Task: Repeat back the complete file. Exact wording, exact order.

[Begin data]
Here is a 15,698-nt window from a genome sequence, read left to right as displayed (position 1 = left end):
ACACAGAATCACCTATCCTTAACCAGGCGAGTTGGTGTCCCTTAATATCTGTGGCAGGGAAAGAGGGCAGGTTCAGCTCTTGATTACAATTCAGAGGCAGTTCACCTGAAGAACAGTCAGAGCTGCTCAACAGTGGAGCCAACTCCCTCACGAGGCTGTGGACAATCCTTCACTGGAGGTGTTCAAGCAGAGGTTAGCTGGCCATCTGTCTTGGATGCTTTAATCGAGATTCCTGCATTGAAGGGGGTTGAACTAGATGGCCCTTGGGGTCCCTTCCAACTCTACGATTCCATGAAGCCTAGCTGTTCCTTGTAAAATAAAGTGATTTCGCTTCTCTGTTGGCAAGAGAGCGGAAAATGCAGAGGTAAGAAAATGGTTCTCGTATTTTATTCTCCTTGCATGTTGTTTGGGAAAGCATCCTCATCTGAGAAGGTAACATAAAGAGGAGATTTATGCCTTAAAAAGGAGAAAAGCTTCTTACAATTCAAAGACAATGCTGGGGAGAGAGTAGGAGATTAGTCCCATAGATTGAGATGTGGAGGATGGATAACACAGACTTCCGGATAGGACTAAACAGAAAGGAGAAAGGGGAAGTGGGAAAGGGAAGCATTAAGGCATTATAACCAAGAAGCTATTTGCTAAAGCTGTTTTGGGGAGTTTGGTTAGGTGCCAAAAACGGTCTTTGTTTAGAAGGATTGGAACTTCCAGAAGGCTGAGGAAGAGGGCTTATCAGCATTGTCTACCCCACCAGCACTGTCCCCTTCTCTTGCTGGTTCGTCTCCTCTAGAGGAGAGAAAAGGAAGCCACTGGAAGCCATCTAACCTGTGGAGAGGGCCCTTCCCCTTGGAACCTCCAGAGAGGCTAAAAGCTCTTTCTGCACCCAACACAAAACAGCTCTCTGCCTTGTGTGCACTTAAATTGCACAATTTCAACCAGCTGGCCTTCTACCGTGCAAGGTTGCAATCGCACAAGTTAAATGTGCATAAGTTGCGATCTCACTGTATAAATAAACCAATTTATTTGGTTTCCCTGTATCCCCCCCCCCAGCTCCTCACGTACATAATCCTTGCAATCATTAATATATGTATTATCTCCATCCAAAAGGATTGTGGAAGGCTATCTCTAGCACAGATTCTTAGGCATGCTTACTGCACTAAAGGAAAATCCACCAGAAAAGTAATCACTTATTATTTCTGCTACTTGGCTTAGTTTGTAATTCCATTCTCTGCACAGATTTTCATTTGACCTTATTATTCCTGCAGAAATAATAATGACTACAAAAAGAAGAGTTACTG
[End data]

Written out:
Here is a 15,698-nt window from a genome sequence, read left to right as displayed (position 1 = left end):
ACACAGAATCACCTATCCTTAACCAGGCGAGTTGGTGTCCCTTAATATCTGTGGCAGGGAAAGAGGGCAGGTTCAGCTCTTGATTACAATTCAGAGGCAGTTCACCTGAAGAACAGTCAGAGCTGCTCAACAGTGGAGCCAACTCCCTCACGAGGCTGTGGACAATCCTTCACTGGAGGTGTTCAAGCAGAGGTTAGCTGGCCATCTGTCTTGGATGCTTTAATCGAGATTCCTGCATTGAAGGGGGTTGAACTAGATGGCCCTTGGGGTCCCTTCCAACTCTACGATTCCATGAAGCCTAGCTGTTCCTTGTAAAATAAAGTGATTTCGCTTCTCTGTTGGCAAGAGAGCGGAAAATGCAGAGGTAAGAAAATGGTTCTCGTATTTTATTCTCCTTGCATGTTGTTTGGGAAAGCATCCTCATCTGAGAAGGTAACATAAAGAGGAGATTTATGCCTTAAAAAGGAGAAAAGCTTCTTACAATTCAAAGACAATGCTGGGGAGAGAGTAGGAGATTAGTCCCATAGATTGAGATGTGGAGGATGGATAACACAGACTTCCGGATAGGACTAAACAGAAAGGAGAAAGGGGAAGTGGGAAAGGGAAGCATTAAGGCATTATAACCAAGAAGCTATTTGCTAAAGCTGTTTTGGGGAGTTTGGTTAGGTGCCAAAAACGGTCTTTGTTTAGAAGGATTGGAACTTCCAGAAGGCTGAGGAAGAGGGCTTATCAGCATTGTCTACCCCACCAGCACTGTCCCCTTCTCTTGCTGGTTCGTCTCCTCTAGAGGAGAGAAAAGGAAGCCACTGGAAGCCATCTAACCTGTGGAGAGGGCCCTTCCCCTTGGAACCTCCAGAGAGGCTAAAAGCTCTTTCTGCACCCAACACAAAACAGCTCTCTGCCTTGTGTGCACTTAAATTGCACAATTTCAACCAGCTGGCCTTCTACCGTGCAAGGTTGCAATCGCACAAGTTAAATGTGCATAAGTTGCGATCTCACTGTATAAATAAACCAATTTATTTGGTTTCCCTGTATCCCCCCCCCCAGCTCCTCACGTACATAATCCTTGCAATCATTAATATATGTATTATCTCCATCCAAAAGGATTGTGGAAGGCTATCTCTAGCACAGATTCTTAGGCATGCTTACTGCACTAAAGGAAAATCCACCAGAAAAGTAATCACTTATTATTTCTGCTACTTGGCTTAGTTTGTAATTCCATTCTCTGCACAGATTTTCATTTGACCTTATTATTCCTGCAGAAATAATAATGACTACAAAAAGAAGAGTTACTG